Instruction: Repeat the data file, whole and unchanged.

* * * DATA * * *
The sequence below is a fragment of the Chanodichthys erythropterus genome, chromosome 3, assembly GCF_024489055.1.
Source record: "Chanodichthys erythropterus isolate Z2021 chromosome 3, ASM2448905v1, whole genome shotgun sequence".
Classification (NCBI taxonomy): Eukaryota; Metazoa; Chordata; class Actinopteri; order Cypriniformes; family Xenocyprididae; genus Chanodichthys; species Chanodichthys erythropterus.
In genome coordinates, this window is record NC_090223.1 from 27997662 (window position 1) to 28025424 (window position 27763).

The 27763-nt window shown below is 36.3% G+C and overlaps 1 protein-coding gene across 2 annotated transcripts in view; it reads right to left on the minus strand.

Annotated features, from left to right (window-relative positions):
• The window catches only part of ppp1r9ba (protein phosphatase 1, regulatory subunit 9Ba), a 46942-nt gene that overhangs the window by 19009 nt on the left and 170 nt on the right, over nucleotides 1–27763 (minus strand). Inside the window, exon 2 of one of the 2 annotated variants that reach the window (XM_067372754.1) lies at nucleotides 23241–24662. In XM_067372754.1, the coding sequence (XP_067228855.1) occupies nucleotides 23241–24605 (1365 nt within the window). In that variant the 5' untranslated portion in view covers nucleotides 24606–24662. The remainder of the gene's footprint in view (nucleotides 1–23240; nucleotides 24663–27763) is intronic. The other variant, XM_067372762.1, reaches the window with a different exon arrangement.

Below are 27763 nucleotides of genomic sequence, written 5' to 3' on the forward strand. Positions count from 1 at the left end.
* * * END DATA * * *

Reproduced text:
The sequence below is a fragment of the Chanodichthys erythropterus genome, chromosome 3, assembly GCF_024489055.1.
Source record: "Chanodichthys erythropterus isolate Z2021 chromosome 3, ASM2448905v1, whole genome shotgun sequence".
Classification (NCBI taxonomy): Eukaryota; Metazoa; Chordata; class Actinopteri; order Cypriniformes; family Xenocyprididae; genus Chanodichthys; species Chanodichthys erythropterus.
In genome coordinates, this window is record NC_090223.1 from 27997662 (window position 1) to 28025424 (window position 27763).

The 27763-nt window shown below is 36.3% G+C and overlaps 1 protein-coding gene across 2 annotated transcripts in view; it reads right to left on the minus strand.

Annotated features, from left to right (window-relative positions):
• The window catches only part of ppp1r9ba (protein phosphatase 1, regulatory subunit 9Ba), a 46942-nt gene that overhangs the window by 19009 nt on the left and 170 nt on the right, over nucleotides 1–27763 (minus strand). Inside the window, exon 2 of one of the 2 annotated variants that reach the window (XM_067372754.1) lies at nucleotides 23241–24662. In XM_067372754.1, the coding sequence (XP_067228855.1) occupies nucleotides 23241–24605 (1365 nt within the window). In that variant the 5' untranslated portion in view covers nucleotides 24606–24662. The remainder of the gene's footprint in view (nucleotides 1–23240; nucleotides 24663–27763) is intronic. The other variant, XM_067372762.1, reaches the window with a different exon arrangement.

Below are 27763 nucleotides of genomic sequence, written 5' to 3' on the forward strand. Positions count from 1 at the left end.